Leighton's early years living and studying abroad resulted in many people of his time questioning his 'Britishness'. Leighton's first biographer, Emilie Barrington, wrote in 1906 'his rapid utterance, his picturesque gesture, his very appearance were not emphatically English. Certain Englishmen who knew Leighton felt out of sympathy with him for this reason and had difficulty in recognising him as one of themselves'. Barrington goes on to mention more troubling ways of Victorian thinking when she wrote that the famous nineteenth-century author and cartoonist George du Maurier was 'convinced that in Leighton existed indications of foreign or Jewish blood but was quite unable to discover any facts in support of this theory and was troubled on this point'. Leighton's questioning of established religions would also have been noticeable in an age renowned for its evangelical Christian attitudes. A letter written to Leighton from his mother in 1852 states, 'I beseech you, do not suffer your disbelief in the dogmas of the Protestant Church to weaken the belief I hope you entertain of the existence of a Supreme Being'. Leighton's humanism was shared by his sister Augusta who wrote in her journal in 1856, 'I could never satisfy myself of the truth of Christianity....the Bible would still have no more effect upon me than it were an old wife's fable!'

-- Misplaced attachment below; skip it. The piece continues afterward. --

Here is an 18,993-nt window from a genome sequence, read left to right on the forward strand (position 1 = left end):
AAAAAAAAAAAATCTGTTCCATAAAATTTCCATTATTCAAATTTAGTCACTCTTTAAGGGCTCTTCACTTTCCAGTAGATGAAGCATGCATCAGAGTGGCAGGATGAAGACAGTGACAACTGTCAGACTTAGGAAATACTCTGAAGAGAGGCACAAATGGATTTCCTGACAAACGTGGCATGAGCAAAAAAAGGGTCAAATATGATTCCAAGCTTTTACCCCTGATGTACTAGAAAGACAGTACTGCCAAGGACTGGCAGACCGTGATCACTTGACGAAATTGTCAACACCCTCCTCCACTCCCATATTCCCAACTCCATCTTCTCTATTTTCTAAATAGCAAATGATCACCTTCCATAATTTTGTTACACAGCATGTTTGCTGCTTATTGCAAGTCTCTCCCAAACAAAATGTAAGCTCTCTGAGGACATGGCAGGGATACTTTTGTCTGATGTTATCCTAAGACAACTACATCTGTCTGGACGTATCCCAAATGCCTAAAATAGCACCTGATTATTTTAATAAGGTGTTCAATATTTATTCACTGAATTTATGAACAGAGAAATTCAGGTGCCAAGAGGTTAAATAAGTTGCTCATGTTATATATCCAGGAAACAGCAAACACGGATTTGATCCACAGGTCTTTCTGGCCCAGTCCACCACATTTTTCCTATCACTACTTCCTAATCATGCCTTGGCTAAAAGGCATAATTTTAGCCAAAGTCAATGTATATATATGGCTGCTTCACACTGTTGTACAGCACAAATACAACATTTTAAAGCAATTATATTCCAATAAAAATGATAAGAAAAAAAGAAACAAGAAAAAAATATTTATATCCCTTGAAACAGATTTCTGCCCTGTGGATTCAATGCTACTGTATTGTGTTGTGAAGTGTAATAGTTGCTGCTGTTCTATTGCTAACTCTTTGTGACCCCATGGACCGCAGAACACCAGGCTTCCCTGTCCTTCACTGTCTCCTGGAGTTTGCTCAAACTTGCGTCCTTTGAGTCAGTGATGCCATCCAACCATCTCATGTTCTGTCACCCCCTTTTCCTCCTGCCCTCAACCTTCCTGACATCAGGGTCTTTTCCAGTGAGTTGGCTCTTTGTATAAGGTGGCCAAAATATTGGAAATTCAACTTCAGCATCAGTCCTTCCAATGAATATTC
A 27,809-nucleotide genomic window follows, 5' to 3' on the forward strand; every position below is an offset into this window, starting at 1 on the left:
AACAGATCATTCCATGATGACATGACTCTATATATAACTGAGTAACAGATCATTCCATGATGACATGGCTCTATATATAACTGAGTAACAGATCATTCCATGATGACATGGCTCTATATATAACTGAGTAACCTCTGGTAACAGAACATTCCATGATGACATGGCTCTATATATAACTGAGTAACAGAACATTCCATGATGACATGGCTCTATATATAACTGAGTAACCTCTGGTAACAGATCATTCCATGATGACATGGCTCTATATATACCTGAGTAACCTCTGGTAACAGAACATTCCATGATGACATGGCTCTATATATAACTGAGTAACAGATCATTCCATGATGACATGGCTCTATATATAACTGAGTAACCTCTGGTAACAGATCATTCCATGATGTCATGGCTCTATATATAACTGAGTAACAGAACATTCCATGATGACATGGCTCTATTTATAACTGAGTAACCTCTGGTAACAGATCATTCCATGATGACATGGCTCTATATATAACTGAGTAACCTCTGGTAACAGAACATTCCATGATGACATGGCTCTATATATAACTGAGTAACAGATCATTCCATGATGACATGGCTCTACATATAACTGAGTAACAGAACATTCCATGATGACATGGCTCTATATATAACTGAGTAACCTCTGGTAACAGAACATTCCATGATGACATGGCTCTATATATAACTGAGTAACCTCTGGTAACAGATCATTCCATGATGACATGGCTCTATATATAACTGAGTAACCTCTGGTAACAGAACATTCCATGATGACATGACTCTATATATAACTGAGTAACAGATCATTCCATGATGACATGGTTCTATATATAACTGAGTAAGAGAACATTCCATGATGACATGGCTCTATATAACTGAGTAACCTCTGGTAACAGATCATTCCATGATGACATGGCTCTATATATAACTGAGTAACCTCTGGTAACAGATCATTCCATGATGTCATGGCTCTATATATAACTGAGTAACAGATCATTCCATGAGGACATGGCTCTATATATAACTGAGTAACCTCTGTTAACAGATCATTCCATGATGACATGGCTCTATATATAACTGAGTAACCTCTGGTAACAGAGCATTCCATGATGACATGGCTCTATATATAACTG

Leighton remained a bachelor and rumours of his having an illegitimate child with one of his models in addition to the supposition that Leighton may have been homosexual continue to be debated today. Leighton left no diaries and his letters are telling in their lack of reference to his personal circumstances. No definite primary evidence has yet come to light that effectively dispels the secrecy that Leighton built up around himself.
It is important to keep in mind that Leighton House Museum was once a home. Along with domestic furnishings were Leighton's enormous collections of ceramics, textiles and personal collectables from across the Mediterranean, Middle and Far East.
Following his death in 1896, the house and all its contents were left by Leighton to his two sisters, Alexandra and Augusta. In order to meet the financial instructions in their brothers will they were forced to sell virtually all his collections. This sale took place at Christies over nine days from 8 July to 16 July 1896. The house became a museum to the memory of Frederic Leighton in 1898 and since then has been administered by the Royal Borough of Kensington and Chelsea. The collections at the museum today represent items that were originally in Leighton's possession and that have been retrieved by the museum over the past century and also loans from private donors.